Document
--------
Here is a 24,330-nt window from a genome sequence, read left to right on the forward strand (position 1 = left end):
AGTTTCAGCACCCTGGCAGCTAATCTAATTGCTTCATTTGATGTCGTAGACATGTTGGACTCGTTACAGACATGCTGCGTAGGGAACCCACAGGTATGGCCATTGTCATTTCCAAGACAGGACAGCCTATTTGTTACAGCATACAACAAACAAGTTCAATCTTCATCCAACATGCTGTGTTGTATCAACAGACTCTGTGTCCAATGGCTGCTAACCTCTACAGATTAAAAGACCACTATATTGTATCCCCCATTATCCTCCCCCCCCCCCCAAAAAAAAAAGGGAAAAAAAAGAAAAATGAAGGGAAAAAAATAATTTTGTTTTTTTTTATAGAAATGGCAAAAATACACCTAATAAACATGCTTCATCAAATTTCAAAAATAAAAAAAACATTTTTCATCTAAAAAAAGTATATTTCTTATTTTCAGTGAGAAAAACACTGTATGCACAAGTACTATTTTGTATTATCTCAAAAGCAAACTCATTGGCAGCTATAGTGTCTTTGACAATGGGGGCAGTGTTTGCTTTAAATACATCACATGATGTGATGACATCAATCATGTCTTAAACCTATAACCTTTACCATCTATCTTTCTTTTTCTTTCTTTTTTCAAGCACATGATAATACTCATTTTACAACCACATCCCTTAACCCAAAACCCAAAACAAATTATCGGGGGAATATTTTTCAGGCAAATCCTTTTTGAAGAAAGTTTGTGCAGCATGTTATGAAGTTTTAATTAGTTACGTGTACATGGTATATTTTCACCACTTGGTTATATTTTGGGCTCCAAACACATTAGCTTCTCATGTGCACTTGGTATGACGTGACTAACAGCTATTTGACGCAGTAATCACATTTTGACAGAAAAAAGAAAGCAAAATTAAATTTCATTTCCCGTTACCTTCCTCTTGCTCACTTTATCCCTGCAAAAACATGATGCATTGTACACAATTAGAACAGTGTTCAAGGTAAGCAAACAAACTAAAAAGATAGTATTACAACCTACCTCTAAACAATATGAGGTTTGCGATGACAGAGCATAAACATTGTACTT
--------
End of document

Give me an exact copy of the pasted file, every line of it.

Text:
Here is a 24,330-nt window from a genome sequence, read left to right on the forward strand (position 1 = left end):
AGTTTCAGCACCCTGGCAGCTAATCTAATTGCTTCATTTGATGTCGTAGACATGTTGGACTCGTTACAGACATGCTGCGTAGGGAACCCACAGGTATGGCCATTGTCATTTCCAAGACAGGACAGCCTATTTGTTACAGCATACAACAAACAAGTTCAATCTTCATCCAACATGCTGTGTTGTATCAACAGACTCTGTGTCCAATGGCTGCTAACCTCTACAGATTAAAAGACCACTATATTGTATCCCCCATTATCCTCCCCCCCCCCCCAAAAAAAAAAGGGAAAAAAAAGAAAAATGAAGGGAAAAAAATAATTTTGTTTTTTTTTATAGAAATGGCAAAAATACACCTAATAAACATGCTTCATCAAATTTCAAAAATAAAAAAAACATTTTTCATCTAAAAAAAGTATATTTCTTATTTTCAGTGAGAAAAACACTGTATGCACAAGTACTATTTTGTATTATCTCAAAAGCAAACTCATTGGCAGCTATAGTGTCTTTGACAATGGGGGCAGTGTTTGCTTTAAATACATCACATGATGTGATGACATCAATCATGTCTTAAACCTATAACCTTTACCATCTATCTTTCTTTTTCTTTCTTTTTTCAAGCACATGATAATACTCATTTTACAACCACATCCCTTAACCCAAAACCCAAAACAAATTATCGGGGGAATATTTTTCAGGCAAATCCTTTTTGAAGAAAGTTTGTGCAGCATGTTATGAAGTTTTAATTAGTTACGTGTACATGGTATATTTTCACCACTTGGTTATATTTTGGGCTCCAAACACATTAGCTTCTCATGTGCACTTGGTATGACGTGACTAACAGCTATTTGACGCAGTAATCACATTTTGACAGAAAAAAGAAAGCAAAATTAAATTTCATTTCCCGTTACCTTCCTCTTGCTCACTTTATCCCTGCAAAAACATGATGCATTGTACACAATTAGAACAGTGTTCAAGGTAAGCAAACAAACTAAAAAGATAGTATTACAACCTACCTCTAAACAATATGAGGTTTGCGATGACAGAGCATAAACATTGTACTT